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Saturday, February 23, 2013

Pestech goes global

Source: http://biz.thestar.com.my/news/story.asp?file=/2013/2/23/business/12733163&sec=business


Technology firm aims to be as reputable as Siemens and ABB.
TODAY'S successful technology stories tell us that there is an almost assured way to build a world-class company: zero in on a new or exclusive technology, develop a cutting-edge product, and move fast to grab market share.
What happens when you do the exact opposite? Like latching on to an old or established technology, produce goods which are not very different from what is available, and try to compete in a market where there are already established players?
What are your chances of success? Or would this clearly be a case of misguided corporate bravado?
Consider the case of Pestech International Bhd. It builds facilities to transmit electricity produced by power stations. The industry is a mature one and the technology involved has not changed much over the years. Globally, the industry is dominated by a number of well-known international companies such as Siemens, ABB, Alstom, Toshiba, Mitsubishi and Hyundai.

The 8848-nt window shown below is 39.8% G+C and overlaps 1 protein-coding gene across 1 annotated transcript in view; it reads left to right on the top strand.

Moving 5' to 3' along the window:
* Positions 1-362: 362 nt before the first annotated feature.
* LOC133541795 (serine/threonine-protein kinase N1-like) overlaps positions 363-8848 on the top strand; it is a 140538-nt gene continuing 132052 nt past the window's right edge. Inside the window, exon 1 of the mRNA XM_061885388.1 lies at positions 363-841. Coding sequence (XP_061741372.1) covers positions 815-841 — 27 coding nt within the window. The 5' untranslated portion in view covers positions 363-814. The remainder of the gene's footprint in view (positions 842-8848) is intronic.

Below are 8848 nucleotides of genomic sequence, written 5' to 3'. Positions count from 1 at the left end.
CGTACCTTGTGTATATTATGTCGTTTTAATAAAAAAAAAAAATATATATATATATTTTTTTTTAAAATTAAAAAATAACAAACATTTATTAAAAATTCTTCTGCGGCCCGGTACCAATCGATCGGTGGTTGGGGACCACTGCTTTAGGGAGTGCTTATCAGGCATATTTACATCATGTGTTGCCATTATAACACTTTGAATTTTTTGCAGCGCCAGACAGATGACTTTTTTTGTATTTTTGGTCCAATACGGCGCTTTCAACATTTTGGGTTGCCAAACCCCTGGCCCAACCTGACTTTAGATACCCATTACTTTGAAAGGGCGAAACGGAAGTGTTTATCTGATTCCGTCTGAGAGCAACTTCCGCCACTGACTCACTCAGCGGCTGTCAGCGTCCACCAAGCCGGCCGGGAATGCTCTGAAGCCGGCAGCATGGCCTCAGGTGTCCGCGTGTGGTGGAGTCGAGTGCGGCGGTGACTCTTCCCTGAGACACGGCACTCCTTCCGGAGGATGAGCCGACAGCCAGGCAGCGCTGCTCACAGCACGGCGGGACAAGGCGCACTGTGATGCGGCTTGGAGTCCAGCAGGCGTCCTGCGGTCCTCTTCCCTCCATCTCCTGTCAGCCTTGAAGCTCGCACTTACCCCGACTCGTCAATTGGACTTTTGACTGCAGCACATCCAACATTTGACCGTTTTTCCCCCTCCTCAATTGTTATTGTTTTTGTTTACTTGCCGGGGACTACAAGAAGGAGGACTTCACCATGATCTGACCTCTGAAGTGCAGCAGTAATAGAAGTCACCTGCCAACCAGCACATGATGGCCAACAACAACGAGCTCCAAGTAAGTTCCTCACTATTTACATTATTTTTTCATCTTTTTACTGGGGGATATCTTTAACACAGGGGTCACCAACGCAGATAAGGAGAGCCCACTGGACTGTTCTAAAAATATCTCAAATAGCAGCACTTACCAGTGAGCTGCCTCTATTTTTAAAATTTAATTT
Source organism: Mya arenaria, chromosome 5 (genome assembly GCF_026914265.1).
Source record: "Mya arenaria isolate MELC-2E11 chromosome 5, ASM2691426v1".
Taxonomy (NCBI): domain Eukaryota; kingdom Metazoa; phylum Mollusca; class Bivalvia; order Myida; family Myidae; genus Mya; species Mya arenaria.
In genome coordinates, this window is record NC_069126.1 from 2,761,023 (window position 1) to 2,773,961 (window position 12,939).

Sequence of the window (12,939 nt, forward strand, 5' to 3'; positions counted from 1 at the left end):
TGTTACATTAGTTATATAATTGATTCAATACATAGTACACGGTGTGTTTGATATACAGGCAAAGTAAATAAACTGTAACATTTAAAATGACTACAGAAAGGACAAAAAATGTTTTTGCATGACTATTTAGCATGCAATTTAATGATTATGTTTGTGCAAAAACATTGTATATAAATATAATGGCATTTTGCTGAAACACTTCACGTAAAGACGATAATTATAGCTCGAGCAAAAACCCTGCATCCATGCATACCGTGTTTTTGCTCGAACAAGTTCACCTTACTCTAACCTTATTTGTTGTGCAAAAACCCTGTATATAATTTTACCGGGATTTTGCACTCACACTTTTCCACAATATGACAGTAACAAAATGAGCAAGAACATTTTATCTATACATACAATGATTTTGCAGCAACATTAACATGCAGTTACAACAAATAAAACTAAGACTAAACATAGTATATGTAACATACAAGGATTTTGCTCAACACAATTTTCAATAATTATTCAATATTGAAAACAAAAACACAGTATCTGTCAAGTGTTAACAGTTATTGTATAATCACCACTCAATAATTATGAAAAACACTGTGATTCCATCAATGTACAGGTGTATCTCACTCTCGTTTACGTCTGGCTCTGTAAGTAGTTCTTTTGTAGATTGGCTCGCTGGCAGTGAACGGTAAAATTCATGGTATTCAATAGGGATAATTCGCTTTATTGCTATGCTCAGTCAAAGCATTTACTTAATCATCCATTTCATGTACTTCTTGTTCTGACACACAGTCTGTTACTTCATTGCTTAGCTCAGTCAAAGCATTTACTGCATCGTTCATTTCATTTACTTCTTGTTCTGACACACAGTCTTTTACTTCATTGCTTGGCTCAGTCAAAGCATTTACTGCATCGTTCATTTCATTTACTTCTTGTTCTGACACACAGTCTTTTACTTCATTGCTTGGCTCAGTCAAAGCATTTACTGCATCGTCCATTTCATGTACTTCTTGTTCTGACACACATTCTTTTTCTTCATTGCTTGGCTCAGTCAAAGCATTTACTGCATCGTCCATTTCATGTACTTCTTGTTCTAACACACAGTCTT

Pestech is a relatively new homegrown company which first ventured overseas in 2007. In a number of international tenders recently, it won out over some of these more established names, proving that it can be as competitive overseas as it is at home.
The proportion of foreign income as a percentage of its total income has grown from 27% in 2008 to 45% in 2009, 51% in 2010, and 77% in 2011 when total topped RM131mil.
How has Pestech been able to take on the big boys and still come out on top?
Filling a forgotten niche
Paul Lim, chief executive officer of the group, says there is no secret to it. It is a matter of trying to work harder and smarter, and finding a niche where you can perform better than your competitors.